The John Woodson who arrived at Jamestown in 1619 had a granddaughter or great-granddaughter, as I recall, who was named Miss Elizabeth Cannon. Elizabeth Cannon married Abraham Childers “III,” and their daughter Tabitha Childers (who married Hezekiah Davidson; he died about 1793 in Cumberland Co., VA) was my ggggg-grandmother.

      I know that at least one descendant of the referenced John Woodson is in the Jamestown Society….so I suppose that I (and other such descendants) could make a “legitimate attempt” to also be accepted into that Society. Such applicants, of course, would need to provide sufficient evidence to the Society of each “connecting generation.”

      • Joanne Yeck / Jan 18 2013 7:56 pm

        Well Bill, good to know another Woodson cousin! And, yes, there are many Woodsons in the Jamestowne Society. It is my understanding that Woodsons were among the founders.

  3. Elizabeth Nuckols Lee / Jan 18 2013 4:25 pm

    I was so excited to see my Nuckols Family Bible included in the report. It filled in a lot of holes in my research.

    • Joanne Yeck / Jan 18 2013 4:37 pm

      Yes, the Nuckols Family Bible was recorded by Mrs. Williams in 1937 and can be viewed on line at the Library of Virginia’s website.

  4. Joanne Yeck / Jan 18 2013 1:51 pm

    Thank you, Bill. I hope someday to learn how these two women were picked for the job of field workers. Their work has proved invaluable for those of us interested in the history Buckingham County.

    • Bill Davidson / Jan 18 2013 2:42 pm

      I would have to check the Library of VA website to be certain, but I believe that one of those WPA/VHI reports exists for the old Davidson home in Buckingham called “Cherry Hill.” As I recall, that land had belonged to the Berryman family before Joseph Cornelius Davidson bought it. I believe that Joseph bought 300 acres and a Dr. Moseley bought another 300 acres, but it appeared (from what I could understand in the old records) that Dr. Moseley encountered some financial troubles….so I think that Joseph C. Davidson ended-up owning all of that land (but I have not looked at those “details” in quite some time). As you stated, those WPA/VHI records are a fantastic resource.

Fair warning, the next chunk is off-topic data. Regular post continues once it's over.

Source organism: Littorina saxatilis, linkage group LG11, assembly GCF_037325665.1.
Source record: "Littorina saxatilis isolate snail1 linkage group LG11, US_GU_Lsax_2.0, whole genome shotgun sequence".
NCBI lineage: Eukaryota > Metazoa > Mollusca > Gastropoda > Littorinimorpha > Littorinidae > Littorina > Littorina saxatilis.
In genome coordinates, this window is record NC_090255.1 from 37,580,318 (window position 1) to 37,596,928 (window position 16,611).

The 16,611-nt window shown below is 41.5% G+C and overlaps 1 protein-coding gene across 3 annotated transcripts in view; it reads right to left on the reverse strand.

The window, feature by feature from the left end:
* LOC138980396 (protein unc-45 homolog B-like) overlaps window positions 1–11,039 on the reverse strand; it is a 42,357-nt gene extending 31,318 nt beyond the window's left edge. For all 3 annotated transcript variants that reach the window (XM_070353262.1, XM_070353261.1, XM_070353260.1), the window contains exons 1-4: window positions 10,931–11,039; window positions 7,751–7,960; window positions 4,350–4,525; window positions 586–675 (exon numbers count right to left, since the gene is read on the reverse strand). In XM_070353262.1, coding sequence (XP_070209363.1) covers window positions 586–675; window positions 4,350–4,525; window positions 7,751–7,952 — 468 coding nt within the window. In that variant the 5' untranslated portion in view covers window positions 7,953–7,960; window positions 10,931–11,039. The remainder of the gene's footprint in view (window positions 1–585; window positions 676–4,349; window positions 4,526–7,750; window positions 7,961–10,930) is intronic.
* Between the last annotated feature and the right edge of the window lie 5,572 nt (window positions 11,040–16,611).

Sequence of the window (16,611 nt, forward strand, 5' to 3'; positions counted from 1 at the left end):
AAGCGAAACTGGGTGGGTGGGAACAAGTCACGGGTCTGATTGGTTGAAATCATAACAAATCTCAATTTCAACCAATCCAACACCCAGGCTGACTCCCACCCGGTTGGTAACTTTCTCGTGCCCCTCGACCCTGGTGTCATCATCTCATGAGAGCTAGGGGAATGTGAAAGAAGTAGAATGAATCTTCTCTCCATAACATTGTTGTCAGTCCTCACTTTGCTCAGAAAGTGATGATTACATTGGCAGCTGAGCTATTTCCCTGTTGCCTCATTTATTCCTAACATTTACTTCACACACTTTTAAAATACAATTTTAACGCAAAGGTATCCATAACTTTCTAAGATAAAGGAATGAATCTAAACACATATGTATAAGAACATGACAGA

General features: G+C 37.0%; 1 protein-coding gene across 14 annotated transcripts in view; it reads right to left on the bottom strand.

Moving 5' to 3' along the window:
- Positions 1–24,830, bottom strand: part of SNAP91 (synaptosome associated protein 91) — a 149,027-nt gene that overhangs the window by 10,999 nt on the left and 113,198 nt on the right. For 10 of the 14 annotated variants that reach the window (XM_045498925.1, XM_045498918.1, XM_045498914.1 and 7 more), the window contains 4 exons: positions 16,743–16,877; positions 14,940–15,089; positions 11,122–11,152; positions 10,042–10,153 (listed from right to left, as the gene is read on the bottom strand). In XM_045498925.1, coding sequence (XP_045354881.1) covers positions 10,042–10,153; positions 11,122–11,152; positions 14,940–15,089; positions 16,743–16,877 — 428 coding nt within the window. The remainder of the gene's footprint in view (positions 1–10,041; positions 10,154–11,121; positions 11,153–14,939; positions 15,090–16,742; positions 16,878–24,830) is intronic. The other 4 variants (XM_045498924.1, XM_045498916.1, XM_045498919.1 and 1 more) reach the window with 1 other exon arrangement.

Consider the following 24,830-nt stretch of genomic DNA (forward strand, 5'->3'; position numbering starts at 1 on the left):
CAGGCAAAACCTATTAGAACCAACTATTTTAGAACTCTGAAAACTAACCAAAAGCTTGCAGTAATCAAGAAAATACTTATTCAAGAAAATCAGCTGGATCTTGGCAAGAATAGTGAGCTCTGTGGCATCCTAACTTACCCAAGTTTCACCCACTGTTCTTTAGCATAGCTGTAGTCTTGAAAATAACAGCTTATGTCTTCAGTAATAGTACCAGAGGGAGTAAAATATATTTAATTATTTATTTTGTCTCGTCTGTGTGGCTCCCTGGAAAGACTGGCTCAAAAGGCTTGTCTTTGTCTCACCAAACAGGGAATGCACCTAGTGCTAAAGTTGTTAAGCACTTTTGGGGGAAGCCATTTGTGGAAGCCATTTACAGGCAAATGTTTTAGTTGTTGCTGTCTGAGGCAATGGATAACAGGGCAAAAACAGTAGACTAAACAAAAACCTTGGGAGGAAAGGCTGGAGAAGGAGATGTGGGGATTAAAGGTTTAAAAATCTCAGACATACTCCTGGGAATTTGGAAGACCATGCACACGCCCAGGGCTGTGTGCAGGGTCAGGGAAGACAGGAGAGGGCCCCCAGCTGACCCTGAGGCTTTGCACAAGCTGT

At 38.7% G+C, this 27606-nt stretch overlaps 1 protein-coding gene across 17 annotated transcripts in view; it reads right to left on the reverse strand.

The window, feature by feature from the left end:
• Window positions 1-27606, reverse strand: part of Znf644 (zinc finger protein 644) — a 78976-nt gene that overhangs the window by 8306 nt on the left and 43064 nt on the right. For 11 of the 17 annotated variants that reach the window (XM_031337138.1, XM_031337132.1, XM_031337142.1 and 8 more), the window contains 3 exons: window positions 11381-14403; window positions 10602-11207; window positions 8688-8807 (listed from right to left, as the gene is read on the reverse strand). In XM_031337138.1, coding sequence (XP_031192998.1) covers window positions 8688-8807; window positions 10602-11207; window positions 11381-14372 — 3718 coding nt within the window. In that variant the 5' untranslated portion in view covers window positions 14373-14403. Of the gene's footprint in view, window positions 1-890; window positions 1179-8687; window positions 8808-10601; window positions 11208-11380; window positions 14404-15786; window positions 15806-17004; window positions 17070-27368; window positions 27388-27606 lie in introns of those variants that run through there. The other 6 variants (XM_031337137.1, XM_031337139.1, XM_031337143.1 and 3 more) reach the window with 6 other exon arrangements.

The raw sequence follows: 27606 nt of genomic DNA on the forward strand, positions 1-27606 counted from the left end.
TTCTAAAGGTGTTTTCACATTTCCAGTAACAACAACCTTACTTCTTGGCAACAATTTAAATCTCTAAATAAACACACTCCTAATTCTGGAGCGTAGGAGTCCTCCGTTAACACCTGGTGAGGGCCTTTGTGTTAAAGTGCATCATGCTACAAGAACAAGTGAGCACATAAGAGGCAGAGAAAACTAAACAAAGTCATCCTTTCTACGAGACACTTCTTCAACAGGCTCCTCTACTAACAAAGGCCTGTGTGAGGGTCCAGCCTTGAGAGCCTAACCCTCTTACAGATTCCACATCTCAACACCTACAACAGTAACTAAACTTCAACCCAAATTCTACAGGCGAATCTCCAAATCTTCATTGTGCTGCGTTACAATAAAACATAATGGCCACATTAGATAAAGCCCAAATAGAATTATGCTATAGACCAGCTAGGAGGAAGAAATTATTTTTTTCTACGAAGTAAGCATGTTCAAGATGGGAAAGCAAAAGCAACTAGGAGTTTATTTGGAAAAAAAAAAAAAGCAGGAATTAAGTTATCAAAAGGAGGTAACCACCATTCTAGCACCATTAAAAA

• Joanne Yeck / Jan 18 2013 2:48 pm

        Yes, there is a survey of “Cherry Hill” written in 1937 by Rosa Williams. There are also two photographs. I’ll use it for a future post!

  5. Bill Davidson / Jan 18 2013 1:40 pm

    Here is a little on the family of Mrs. Rosa Garnett (Agee) Williams. Rosa was apparently out of Mathew (Mattieu) Agee and his wife Ann (Cecilia Ann) Godwin (Gandovin), via their son named James Agee, Senior (born circa-1724) who married Elizabeth Ford (Foure). I assume that most, if not all, of the Agee family members in the Buckingham Co., VA area were out of Mathew/Mattieu, but I have not done a great deal of research on that family. James Agee, Senior and his wife had many children, and two of their several sons were named James Agee, Junior and John Agee. One of those two sons was apparently the ancestor of Rosa, while the other son was apparently the ancestor of the Mary Frances Agee (a daughter of an Edward Agee) who married first to a Mr. Garrett and second to Reuben Poindexter Davidson (that second marriage was in 1867, as I recall; Reuben was a brother of my gg-grandfather Joseph Cornelius Davidson).

    Cornelius Hamilton Agee (a son of Garland Price Agee) and Rosa Kate Clairborne were apparently the parents of Mrs. Rosa Garnett (Agee) Williams. So….we can find the “Garrett,” “Garnett” and “Garland” surnames all associated with the above Agee family. I note that some of the other marriages that involved members of this Agee family included marriages to other “familiar Buckingham surnames” such as “Bondurant” and “Snoddy.”